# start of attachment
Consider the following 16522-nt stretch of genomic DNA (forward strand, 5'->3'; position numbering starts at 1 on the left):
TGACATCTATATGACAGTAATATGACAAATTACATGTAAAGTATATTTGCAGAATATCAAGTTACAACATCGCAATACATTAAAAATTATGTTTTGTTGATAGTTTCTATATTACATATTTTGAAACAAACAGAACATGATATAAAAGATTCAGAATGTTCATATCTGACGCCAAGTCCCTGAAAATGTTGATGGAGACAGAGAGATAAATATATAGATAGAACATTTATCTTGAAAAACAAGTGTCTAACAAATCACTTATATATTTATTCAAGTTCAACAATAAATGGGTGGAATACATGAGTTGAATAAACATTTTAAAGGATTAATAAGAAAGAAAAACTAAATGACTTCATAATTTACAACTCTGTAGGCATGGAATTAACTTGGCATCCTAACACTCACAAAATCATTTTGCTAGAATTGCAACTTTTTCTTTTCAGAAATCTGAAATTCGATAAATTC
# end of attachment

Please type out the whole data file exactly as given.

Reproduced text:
Consider the following 16522-nt stretch of genomic DNA (forward strand, 5'->3'; position numbering starts at 1 on the left):
TGACATCTATATGACAGTAATATGACAAATTACATGTAAAGTATATTTGCAGAATATCAAGTTACAACATCGCAATACATTAAAAATTATGTTTTGTTGATAGTTTCTATATTACATATTTTGAAACAAACAGAACATGATATAAAAGATTCAGAATGTTCATATCTGACGCCAAGTCCCTGAAAATGTTGATGGAGACAGAGAGATAAATATATAGATAGAACATTTATCTTGAAAAACAAGTGTCTAACAAATCACTTATATATTTATTCAAGTTCAACAATAAATGGGTGGAATACATGAGTTGAATAAACATTTTAAAGGATTAATAAGAAAGAAAAACTAAATGACTTCATAATTTACAACTCTGTAGGCATGGAATTAACTTGGCATCCTAACACTCACAAAATCATTTTGCTAGAATTGCAACTTTTTCTTTTCAGAAATCTGAAATTCGATAAATTC